From the Record of Decision for the Bitterroot Travel Plan that closed 178 miles of trail to bikes earlier this spring, “…allowing uses that do not conform to wilderness character creates a constituency that will have a strong propensity to oppose recommendation and any subsequent designation legislation. Management actions that create this operating environment will complicate the decision process for Forest Service managers and members of Congress. It is important that when the wilderness recommendations are made to Congress that they be unencumbered with issues that are exclusive to the wilderness allocation decision. Congress is not the appropriate forum in which to debate travel management decisions.

    In response to the DEIS, the Forest received a number of comments from members of the mountain biking community, both local and national, regarding prohibiting mechanical transport use, including bicycles, in the RWAs. They feel that mountain bikes do not physically impact these areas, nor do they have the same impacts as motorized vehicles. I recognize that some types of motorized/mechanical transport may have different physical impacts on the landscape. However, prohibiting bicycles and other types of mechanical transport acknowledges there are impacts on the social and biotic environment that do not show as physical “scars” on the land, but which are inconsistent with the wilderness character I am responsible for maintaining.”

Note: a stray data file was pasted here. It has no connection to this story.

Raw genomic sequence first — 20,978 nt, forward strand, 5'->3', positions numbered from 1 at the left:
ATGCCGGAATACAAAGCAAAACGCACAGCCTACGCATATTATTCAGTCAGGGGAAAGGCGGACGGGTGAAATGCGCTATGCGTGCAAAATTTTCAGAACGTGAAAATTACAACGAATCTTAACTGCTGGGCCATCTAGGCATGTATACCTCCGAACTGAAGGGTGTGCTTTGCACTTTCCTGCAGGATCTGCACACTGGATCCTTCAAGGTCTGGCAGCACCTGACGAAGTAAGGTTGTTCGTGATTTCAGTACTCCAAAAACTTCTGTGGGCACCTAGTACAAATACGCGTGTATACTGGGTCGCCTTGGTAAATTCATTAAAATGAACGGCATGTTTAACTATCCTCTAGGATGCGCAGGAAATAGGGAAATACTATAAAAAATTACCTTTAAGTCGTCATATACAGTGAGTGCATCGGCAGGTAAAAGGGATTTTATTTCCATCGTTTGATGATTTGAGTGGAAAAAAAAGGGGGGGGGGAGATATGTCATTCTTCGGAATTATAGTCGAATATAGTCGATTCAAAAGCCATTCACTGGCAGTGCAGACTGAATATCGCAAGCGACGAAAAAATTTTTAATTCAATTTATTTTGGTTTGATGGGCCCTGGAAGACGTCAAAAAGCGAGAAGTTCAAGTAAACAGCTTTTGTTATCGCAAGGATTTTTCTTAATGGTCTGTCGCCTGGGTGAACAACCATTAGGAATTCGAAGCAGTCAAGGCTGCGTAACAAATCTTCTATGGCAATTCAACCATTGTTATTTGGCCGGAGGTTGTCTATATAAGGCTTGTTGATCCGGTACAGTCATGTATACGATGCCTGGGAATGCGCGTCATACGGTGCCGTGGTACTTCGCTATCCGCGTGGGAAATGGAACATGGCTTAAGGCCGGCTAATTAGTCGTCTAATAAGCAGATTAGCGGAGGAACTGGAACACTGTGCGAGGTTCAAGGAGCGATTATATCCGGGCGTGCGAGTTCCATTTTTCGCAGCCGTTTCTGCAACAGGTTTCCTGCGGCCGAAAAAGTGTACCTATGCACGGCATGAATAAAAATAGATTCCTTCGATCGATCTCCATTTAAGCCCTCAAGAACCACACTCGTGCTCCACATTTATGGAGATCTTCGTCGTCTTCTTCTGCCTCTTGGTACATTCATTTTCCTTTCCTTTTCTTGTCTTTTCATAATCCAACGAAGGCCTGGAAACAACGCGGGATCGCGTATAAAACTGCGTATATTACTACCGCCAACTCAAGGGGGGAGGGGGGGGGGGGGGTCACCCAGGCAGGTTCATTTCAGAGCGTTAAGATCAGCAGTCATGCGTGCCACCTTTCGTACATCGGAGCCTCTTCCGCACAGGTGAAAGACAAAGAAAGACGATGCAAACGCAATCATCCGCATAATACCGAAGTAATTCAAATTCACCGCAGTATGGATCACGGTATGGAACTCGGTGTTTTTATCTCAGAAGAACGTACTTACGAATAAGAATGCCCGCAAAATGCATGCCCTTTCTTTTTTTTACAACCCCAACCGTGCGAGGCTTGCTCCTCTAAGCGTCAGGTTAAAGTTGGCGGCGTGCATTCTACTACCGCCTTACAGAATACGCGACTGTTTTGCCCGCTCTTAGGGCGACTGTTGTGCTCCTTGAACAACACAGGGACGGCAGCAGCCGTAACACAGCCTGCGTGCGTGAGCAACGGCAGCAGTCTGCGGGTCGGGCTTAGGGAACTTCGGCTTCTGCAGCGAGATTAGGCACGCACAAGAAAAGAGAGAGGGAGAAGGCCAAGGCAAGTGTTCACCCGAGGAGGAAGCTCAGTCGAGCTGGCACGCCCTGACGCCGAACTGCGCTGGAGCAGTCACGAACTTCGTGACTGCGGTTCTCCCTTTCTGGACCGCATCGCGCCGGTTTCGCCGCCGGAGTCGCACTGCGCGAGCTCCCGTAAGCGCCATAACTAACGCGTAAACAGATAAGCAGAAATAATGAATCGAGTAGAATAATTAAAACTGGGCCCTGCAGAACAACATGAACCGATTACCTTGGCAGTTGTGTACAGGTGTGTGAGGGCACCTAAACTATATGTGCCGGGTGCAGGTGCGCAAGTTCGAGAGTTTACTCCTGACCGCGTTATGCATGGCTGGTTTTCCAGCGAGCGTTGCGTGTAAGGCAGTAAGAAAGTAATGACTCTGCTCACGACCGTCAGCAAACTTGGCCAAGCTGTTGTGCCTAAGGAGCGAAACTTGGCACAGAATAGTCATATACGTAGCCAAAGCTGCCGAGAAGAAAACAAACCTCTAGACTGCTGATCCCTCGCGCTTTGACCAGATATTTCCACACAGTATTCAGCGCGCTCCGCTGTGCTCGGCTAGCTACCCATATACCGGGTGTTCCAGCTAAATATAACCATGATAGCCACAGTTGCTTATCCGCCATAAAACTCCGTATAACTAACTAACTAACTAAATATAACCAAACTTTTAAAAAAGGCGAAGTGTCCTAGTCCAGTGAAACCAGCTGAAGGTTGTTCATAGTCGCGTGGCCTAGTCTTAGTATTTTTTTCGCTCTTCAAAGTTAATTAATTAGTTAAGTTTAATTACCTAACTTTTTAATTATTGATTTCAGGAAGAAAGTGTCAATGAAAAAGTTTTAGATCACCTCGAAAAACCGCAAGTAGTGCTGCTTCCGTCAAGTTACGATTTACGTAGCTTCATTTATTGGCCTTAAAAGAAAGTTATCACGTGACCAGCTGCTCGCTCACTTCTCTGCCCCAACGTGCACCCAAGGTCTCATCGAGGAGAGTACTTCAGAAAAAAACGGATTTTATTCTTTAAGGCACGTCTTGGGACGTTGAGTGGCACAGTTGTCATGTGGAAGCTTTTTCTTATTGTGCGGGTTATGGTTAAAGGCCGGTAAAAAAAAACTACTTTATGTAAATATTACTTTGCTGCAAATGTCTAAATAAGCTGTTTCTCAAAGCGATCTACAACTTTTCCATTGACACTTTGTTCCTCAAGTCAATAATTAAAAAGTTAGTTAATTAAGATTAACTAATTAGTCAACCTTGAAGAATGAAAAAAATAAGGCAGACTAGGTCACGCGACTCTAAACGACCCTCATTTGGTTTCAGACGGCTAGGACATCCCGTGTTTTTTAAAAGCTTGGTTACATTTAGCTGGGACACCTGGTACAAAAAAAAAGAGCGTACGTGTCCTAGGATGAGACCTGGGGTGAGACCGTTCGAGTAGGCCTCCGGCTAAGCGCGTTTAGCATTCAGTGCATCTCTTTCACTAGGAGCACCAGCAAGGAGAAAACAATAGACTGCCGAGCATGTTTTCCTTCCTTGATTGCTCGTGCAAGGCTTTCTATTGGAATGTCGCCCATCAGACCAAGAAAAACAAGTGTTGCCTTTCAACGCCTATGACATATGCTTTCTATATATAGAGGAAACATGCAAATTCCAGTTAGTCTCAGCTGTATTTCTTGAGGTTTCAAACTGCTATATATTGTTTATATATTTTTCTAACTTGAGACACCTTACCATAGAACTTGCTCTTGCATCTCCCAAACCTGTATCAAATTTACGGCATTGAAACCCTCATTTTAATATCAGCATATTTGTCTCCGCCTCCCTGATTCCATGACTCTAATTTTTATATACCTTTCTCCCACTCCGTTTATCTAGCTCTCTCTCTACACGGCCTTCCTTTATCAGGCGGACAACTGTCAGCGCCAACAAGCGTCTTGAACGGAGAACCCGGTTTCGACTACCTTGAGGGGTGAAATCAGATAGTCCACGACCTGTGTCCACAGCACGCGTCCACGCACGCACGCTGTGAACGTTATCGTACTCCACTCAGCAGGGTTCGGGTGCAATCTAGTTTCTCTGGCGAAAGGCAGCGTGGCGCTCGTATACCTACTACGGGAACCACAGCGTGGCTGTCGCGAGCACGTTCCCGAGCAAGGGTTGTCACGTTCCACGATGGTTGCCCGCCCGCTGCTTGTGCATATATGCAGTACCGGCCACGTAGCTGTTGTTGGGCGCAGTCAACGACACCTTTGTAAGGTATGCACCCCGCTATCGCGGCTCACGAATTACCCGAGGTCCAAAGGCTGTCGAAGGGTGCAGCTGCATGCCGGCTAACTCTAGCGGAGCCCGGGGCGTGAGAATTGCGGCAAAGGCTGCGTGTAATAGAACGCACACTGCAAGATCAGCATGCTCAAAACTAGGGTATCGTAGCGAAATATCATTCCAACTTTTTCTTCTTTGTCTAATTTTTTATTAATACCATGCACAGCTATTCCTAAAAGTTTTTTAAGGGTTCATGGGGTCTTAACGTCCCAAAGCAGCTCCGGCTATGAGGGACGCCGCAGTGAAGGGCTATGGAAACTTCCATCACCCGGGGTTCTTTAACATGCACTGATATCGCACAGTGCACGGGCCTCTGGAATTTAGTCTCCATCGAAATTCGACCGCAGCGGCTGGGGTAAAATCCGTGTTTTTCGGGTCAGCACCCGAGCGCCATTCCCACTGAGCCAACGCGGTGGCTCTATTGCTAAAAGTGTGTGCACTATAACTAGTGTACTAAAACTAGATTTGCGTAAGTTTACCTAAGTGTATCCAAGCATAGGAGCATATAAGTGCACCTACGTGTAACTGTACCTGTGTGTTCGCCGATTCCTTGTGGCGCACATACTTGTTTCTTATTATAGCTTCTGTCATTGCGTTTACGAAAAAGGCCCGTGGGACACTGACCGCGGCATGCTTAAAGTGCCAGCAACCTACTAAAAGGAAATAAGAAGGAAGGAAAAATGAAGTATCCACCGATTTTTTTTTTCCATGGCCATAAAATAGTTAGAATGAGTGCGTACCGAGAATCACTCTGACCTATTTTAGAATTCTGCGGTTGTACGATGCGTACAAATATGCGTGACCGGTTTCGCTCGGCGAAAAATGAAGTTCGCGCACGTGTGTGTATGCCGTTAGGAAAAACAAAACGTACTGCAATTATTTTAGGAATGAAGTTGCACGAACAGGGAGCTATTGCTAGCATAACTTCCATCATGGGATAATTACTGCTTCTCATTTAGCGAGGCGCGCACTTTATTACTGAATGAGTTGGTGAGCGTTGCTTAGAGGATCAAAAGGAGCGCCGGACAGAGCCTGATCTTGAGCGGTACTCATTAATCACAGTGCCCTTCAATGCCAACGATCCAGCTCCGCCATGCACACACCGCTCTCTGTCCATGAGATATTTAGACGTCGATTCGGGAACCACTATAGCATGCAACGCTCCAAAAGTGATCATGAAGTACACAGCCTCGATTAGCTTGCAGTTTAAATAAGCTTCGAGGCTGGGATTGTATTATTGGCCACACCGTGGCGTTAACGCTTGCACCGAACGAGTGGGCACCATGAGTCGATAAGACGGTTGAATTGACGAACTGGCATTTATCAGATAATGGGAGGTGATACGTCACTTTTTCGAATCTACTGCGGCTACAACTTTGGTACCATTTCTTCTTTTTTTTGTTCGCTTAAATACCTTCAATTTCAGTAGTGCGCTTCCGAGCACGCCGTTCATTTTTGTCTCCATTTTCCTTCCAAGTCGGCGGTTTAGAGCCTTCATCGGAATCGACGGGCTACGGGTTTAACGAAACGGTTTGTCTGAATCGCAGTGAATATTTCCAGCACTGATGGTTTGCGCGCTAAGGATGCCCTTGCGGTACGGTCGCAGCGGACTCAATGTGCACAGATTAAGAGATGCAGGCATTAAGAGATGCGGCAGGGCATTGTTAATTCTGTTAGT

Think about that. We have been stewards of these wilderness style trails and there is no physical scar despite 20+ years of mountain bike use. These place were our escape from our hectic overly connected lives and the last thing we would want wold be to trash them. If we are having an impact, figure out ways to manage and mitigate it. If a trail is in an elk calving area, close it for the spring. If a trail crosses a wetland re-route it. This summer the Forest Service asked us to delay clearing one of our favorite trails because the first peregrine nest in years had been spotted. Despite this being one of our favorite trails, the logs are still there until the nest is abandoned or the falcon fledges. Bans are the sledge hammer of management. Maybe it is time to start using a scalpel.